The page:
Superclocked as they might be, these XFX cards surely have some headroom left under their hoods. Rather than bore you with a verbose description of our overclocking attempts, I'm going to paste my notes verbatim. I overclocked using AMD's Catalyst Control Center application, tweaked voltages with MSI's Afterburner utility, and tested stability with Kombustor, another MSI app. (XFX doesn't provide its own overclocking tools for these Radeons.)
Ready? Here's how the 7850 Black Edition fared:
1000MHz -- OK after 5 min burn-in
1025MHz -- OK after 5 min burn-in
1050MHz (max) -- OK after 5 min burn-in
1250MHz -- 6506 kombustor -- stock
1350MHz -- 6925 kombustor -- ok after 5-min burn-in
1400MHz -- 6690 kombustor -- reverted
1375MHz -- 7072 kombustor -- ok after 5-min burn-in
Overvolt: no go. afterburner hard-locks system
Max: 1050/1350 (vs 975/1250 stock).
Temperature around 75C during kombustor burn-in.
And here are my results with the 7870 Black Edition:
1200MHz -- OK after 5 min burn-in
1300MHz -- crash
1275MHz -- crash
1250MHz -- display coruption
1225MHz -- crash
1250MHz -- 6721 kombustor -- stock
1350MHz -- 7194 kombustor -- OK after 5 min burn-in
1400MHz -- 6959 kombustor -- reverted
1375MHz -- 7354 kombustor -- OK after 5 min burn-in
Max at stock voltage: 1200/1375 (vs 1050/1250 stock).
Temperature around 87C during kombustor burn-in.
1300/1375MHz -- 1.300v -- crash
1275/1375MHz -- 1.300v -- overheat
1250/1375MHz -- 1.300v -- overheat (over 105C in kombustor)
These results are a little disappointing. Neither card seemed to tolerate overvolting; the 7850 Black froze when we launched MSI Afterburner to tweak voltages, and the 7870 Black overheated quickly, with its GPU getting hot enough to boil water and subsequently shutting down. We'd excuse that behavior if the settings we tried had been particularly daring, but our reference Radeon HD 7870 handled itself just fine at 1250MHz with 1375MHz memory and 1.30V.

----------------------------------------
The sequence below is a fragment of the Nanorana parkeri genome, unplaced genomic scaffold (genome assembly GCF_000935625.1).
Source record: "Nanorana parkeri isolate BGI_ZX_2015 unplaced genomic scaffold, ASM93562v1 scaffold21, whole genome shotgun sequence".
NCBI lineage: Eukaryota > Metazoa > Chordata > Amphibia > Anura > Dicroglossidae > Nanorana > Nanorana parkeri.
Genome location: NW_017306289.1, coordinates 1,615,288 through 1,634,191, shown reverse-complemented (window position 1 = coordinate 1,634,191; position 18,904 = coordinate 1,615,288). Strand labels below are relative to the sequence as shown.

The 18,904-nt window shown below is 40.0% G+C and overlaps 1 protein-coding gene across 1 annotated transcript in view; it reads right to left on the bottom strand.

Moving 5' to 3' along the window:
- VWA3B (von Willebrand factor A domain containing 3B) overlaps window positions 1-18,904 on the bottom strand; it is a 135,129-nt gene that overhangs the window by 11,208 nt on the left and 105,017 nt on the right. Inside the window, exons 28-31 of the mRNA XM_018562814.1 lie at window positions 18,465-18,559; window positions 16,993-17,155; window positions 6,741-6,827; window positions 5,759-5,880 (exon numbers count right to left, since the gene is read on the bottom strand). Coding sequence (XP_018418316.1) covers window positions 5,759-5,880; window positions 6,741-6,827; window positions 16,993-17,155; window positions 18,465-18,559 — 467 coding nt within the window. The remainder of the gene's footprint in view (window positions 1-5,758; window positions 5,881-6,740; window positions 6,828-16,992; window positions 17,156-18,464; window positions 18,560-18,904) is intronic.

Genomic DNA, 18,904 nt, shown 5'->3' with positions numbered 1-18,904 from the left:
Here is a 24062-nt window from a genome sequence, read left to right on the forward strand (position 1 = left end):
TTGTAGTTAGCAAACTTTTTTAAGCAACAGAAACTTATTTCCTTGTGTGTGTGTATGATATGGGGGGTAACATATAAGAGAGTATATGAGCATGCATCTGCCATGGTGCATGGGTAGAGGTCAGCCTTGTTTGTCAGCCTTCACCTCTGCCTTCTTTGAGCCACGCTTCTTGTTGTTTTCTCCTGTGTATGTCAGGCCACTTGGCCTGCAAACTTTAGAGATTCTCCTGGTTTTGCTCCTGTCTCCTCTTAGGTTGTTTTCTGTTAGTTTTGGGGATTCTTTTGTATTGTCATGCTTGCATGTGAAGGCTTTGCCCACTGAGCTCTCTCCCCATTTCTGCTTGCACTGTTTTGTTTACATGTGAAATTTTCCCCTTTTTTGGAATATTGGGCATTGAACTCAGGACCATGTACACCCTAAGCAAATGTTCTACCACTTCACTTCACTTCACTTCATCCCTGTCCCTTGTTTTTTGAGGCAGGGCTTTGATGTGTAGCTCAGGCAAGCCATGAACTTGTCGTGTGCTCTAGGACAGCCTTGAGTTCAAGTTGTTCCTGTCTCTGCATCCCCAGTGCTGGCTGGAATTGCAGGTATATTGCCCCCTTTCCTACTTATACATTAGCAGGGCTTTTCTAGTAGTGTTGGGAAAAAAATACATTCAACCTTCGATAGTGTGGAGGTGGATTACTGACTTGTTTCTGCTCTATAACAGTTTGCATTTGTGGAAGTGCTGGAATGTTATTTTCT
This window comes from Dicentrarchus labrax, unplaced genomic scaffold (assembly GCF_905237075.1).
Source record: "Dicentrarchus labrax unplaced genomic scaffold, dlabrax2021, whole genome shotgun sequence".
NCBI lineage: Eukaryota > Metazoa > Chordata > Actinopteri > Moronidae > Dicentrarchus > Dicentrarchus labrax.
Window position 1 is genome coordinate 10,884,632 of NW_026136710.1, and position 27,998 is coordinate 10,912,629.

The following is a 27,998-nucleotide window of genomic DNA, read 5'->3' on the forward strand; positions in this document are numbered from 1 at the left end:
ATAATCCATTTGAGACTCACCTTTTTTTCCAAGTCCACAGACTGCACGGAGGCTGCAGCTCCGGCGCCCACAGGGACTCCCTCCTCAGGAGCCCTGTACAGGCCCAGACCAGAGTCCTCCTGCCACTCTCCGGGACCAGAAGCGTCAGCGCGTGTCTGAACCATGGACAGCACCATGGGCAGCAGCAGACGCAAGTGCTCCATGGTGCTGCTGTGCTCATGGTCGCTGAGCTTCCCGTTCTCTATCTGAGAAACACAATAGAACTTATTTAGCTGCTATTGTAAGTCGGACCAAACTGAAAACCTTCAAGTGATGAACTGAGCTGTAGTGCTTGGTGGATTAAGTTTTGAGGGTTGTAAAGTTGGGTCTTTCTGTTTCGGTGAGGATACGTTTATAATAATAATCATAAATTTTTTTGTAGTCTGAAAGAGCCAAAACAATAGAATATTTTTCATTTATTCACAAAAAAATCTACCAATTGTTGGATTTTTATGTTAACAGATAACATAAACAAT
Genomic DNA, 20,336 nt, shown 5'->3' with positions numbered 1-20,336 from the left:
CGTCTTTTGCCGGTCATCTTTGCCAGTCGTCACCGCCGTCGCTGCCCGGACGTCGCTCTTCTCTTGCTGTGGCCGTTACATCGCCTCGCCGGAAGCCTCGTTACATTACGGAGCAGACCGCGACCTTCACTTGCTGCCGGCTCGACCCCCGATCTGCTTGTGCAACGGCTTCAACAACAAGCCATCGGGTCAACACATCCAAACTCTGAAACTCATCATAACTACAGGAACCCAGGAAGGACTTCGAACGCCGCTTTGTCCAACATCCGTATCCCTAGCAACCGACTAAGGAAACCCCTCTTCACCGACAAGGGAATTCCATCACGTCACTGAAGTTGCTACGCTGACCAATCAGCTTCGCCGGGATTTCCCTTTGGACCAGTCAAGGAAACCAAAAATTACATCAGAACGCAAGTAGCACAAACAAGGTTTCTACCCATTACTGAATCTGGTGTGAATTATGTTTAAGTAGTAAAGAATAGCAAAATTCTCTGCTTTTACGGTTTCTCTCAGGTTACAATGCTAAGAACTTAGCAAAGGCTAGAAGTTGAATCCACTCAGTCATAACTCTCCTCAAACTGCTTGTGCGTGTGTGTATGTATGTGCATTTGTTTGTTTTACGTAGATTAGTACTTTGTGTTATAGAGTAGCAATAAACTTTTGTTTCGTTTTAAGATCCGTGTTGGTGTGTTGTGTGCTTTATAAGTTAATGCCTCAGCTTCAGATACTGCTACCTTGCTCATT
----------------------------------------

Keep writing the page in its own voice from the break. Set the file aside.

Clearly, the AMD cooler is better equipped to handle high overclocks than its XFX Double D counterpart. Our findings suggest the difference may hinge on the amount of metal under those cooling shrouds. Fan control didn't appear to be an issue—the XFX 7870 ramped up its two fans without fault as temperatures climbed, hitting a speed of 73% at 95°C and 100% at 101°C. After that point, though, the card started throttling itself to stay cool, even with the fans pegged.
Happily, when overclocked by hand, the 7850 Black emerged out of its torpor in Battlefield 3. It outran the reference-clocked 7850 handily, nestling itself not far below the Radeon HD 7870. Load power consumption only increased by about four watts, as well, which is negligible.
As for the 7870 Black, even though its overclock didn't match that of our reference card, it still put on a good show. The temperature we measured in our Kombustor burn-in (87°C) makes us a little wary of applying the same overclock in a cramped PC build, though. Honestly, if you're going to overclock a 7870 at all, we'd recommend getting one with a more capable cooler than what XFX provides.
|Agon AG352UCG serves up curved G-Sync gaming at 100Hz||10|
|BlackWidow Chroma V2 arrives with Razer's Yellow switches||11|
|Toshiba N300 hard drives are ready for NAS service||13|
|GeForce 378.49 drivers are ready to face Resident Evil 7||13|
|Google Voice gets a long-overdue update||9|
|iOS 10.2.1 update plugs multiple security holes||8|
|Android apps coming to all future Chromebooks||9|
|Steam client lets users move games and use Xbox controllers||14|
|Samsung Galaxy S8 phones won't appear at MWC||12|
|Face it. We all know the success of PC Gaming is because of the invention of the RGB LED.||+55|